Donald Trump could do to the 2016 general election exactly what Ross Perot did a generation ago – with a Clinton pulling away from a Bush and a wealthy business mogul drawing a surprisingly large share of the vote.
A new McClatchy-Marist poll finds Clinton leading every potential Republican rival one on one. And while her lead has narrowed over several, it expands greatly in a race against Jeb Bush if Trump decides to jump in as a third-party candidate, as he has suggested is possible.
The poll projects a virtual rerun of 1992. That year, husband Bill Clinton won the White House with 43 percent of the popular vote. President George H.W. Bush, Jeb Bush’s father, came in second with 37.5 percent. Perot, running as an independent, got 19 percent.
This time, Hillary Clinton gets 44 percent, Bush gets 29 percent and Trump gets 20 percent, according to the poll.
The results come as the Republicans prepare for their first debate, Thursday in Cleveland, with Trump leading national polls of GOP voters. Should he fall short of winning the Republican nomination, which party insiders expect, Trump has opened the door to a third-party bid.
Trump would badly wound Bush, according to the nationwide McClatchy-Marist survey conducted July 22-28.
He would siphon votes from Republicans and independents, but not from Democrats. He’d get 28 percent of the Republican vote, while Bush would sink to 63 percent support from his own party. Meanwhile, Clinton would hold 86 percent of the Democrats.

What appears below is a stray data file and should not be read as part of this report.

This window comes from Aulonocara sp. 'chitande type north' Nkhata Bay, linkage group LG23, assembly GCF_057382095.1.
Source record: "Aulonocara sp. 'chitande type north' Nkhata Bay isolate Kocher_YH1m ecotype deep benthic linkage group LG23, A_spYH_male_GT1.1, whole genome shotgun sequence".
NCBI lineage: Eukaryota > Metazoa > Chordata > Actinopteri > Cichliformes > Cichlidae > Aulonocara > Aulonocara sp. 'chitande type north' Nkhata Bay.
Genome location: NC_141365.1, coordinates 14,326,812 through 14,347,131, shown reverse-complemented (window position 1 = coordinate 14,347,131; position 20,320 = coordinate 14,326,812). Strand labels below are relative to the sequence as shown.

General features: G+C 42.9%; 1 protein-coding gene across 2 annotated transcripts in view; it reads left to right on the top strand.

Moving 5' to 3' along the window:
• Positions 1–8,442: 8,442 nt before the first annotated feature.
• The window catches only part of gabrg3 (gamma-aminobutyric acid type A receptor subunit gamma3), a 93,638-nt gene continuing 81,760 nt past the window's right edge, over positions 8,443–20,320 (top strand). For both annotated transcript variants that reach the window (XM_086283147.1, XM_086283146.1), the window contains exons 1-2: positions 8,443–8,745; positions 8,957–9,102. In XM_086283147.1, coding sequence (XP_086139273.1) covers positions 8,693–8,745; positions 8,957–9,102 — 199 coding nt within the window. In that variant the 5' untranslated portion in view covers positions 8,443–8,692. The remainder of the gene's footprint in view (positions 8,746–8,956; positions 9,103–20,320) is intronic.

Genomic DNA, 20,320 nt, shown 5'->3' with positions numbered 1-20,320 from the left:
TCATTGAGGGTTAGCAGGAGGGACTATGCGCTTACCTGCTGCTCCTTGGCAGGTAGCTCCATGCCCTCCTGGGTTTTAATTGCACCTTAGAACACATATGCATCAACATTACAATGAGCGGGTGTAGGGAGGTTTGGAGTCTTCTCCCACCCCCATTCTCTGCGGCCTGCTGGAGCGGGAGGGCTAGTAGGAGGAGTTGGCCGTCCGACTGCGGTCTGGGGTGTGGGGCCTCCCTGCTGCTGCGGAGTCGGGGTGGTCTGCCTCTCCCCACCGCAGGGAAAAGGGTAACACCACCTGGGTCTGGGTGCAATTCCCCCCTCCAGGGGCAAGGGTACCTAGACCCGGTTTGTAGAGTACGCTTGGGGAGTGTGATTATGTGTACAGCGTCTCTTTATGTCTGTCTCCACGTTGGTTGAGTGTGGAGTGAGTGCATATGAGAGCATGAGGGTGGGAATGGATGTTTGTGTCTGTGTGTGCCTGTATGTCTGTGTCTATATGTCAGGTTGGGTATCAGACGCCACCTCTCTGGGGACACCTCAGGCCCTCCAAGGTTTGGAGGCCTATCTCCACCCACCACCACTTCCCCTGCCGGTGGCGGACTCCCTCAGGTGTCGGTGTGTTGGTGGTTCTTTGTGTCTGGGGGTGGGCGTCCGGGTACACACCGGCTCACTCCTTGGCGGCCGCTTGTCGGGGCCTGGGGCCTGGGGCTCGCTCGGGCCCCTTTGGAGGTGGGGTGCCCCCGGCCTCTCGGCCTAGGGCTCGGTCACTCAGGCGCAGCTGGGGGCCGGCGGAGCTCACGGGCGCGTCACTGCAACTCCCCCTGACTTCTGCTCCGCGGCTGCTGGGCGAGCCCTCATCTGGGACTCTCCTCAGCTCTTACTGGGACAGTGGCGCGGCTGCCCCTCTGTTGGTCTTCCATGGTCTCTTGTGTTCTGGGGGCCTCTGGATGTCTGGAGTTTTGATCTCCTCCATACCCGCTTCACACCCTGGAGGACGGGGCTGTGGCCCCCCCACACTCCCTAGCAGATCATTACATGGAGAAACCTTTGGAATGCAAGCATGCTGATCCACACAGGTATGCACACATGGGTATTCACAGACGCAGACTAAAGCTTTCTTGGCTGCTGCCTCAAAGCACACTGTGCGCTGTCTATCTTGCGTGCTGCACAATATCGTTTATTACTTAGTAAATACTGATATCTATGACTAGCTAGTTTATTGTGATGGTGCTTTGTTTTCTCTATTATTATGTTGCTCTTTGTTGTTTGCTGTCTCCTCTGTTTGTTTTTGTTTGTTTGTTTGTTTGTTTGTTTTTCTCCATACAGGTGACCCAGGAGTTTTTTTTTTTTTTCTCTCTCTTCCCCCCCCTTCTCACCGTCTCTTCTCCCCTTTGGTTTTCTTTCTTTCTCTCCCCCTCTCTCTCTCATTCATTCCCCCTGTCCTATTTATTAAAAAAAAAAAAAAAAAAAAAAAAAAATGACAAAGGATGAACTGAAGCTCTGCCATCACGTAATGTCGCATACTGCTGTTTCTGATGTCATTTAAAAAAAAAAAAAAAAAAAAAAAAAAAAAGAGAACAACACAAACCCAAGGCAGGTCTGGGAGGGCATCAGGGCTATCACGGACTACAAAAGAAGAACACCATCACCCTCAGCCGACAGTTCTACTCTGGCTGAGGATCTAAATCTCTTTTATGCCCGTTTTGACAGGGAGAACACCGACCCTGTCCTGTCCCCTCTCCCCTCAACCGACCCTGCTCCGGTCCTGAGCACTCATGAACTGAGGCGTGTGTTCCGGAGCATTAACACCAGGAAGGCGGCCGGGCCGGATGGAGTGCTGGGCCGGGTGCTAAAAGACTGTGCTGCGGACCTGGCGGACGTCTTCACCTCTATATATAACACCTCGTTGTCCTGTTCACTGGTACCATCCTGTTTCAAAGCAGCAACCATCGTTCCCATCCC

In California, which last gave its electoral votes to a Republican in 1988, Deborah Alexander, a retired resident of Citrus Heights, said she would vote for Clinton because “it’s time.”
She laughed when asked about Trump. Asked to explain her feelings about the businessman, Alexander said she doesn’t “talk like that” in public.
Jeff Fagan, a data entry worker from Davis, said he’s waiting to see how the candidates fare. He has seen enough, though, to call Trump a “mismatch” for the presidency.
“Being a businessman and running a country are too entirely different things,” Fagan said, adding that Trump is “kind of an oddball, but he’s saying what people want to hear.”
Without Trump in the general election race, Bush would get more than nine of 10 Republicans and would trail Clinton by 6 percentage points.
A Trump general election candidacy would be a huge boost for Clinton, whose support has ebbed somewhat in recent months as she’s had to defend her email use while secretary of state and has been criticized for a tightly scripted campaign style.
“This suggests it’s going to be a very competitive election,” said Lee Miringoff, director of the Marist Institute for Public Opinion in New York, which conducts the poll.
Here’s how Clinton fares one on one:
▪ Leads Sen. Rand Paul of Kentucky by 5 percentage points, 48 percent to 43 percent.
▪ Leads Sen. Marco Rubio of Florida by 5, 47 to 42.
▪ Leads Bush by 6, 49 to 43.
▪ Leads Gov. Scott Walker of Wisconsin by 7, 48 to 41.
▪ Leads former Texas Gov. Rick Perry by 7, 47 to 40.
▪ Leads Sen. Ted Cruz of Texas by 9, 49 to 40.
▪ Leads former Arkansas Gov. Mike Huckabee by 9, 50 to 41.
▪ Leads retired neurosurgeon Ben Carson by 10, 49 to 39.
▪ Leads Gov. Chris Christie of New Jersey by 10, 50 to 40.
▪ Leads Gov. John Kasich of Ohio by 10, 49 to 39.
▪ Leads former Sen. Rick Santorum of Pennsylvania by 12, 51 to 39.
▪ Leads Gov. Bobby Jindal of Louisiana by 16, 52 to 36.
▪ Leads Trump by 16, 54 to 38.
▪ Leads Sen. Lindsey Graham of South Carolina by 17, 52 to 35.
▪ Leads former executive Carly Fiorina by 18, 53 to 35.
▪ Leads former Virginia Gov. Jim Gilmore by 21, 53 to 32.
Clinton has inched below 50 percent when matched up against leading Republican contenders. Combined with the smaller margins, the drops are significant because Clinton is already well known, while most of her challengers are not.
The poll sampled 1,249 adults, with a 2.8 percent margin of error.